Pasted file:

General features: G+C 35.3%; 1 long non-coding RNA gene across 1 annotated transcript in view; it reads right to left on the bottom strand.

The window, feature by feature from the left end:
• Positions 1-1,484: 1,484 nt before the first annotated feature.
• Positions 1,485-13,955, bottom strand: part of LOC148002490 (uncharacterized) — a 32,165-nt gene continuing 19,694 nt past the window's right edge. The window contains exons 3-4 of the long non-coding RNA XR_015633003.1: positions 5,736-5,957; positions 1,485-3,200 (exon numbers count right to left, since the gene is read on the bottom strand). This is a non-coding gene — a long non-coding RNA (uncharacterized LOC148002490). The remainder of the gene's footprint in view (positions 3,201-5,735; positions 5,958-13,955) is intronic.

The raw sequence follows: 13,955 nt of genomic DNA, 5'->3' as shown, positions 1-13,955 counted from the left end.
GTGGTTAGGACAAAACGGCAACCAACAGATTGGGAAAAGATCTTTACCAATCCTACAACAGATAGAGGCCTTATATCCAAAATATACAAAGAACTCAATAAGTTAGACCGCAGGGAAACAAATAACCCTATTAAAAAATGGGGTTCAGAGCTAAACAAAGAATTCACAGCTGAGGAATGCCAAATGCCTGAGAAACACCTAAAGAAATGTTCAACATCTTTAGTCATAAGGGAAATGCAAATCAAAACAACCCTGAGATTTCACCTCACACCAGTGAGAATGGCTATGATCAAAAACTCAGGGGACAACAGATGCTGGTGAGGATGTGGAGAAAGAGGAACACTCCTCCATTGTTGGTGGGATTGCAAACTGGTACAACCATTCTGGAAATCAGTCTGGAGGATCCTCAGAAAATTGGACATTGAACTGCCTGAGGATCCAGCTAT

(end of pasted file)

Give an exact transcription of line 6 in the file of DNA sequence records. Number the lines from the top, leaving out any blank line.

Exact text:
GTGGTTAGGACAAAACGGCAACCAACAGATTGGGAAAAGATCTTTACCAATCCTACAACAGATAGAGGCCTTATATCCAAAATATACAAAGAACTCAATAAGTTAGACCGCAGGGAAACAAATAACCCTATTAAAAAATGGGGTTCAGAGCTAAACAAAGAATTCACAGCTGAGGAATGCCAAATGCCTGAGAAACACCTAAAGAAATGTTCAACATCTTTAGTCATAAGGGAAATGCAAATCAAAACAACCCTGAGATTTCACCTCACACCAGTGAGAATGGCTATGATCAAAAACTCAGGGGACAACAGATGCTGGTGAGGATGTGGAGAAAGAGGAACACTCCTCCATTGTTGGTGGGATTGCAAACTGGTACAACCATTCTGGAAATCAGTCTGGAGGATCCTCAGAAAATTGGACATTGAACTGCCTGAGGATCCAGCTAT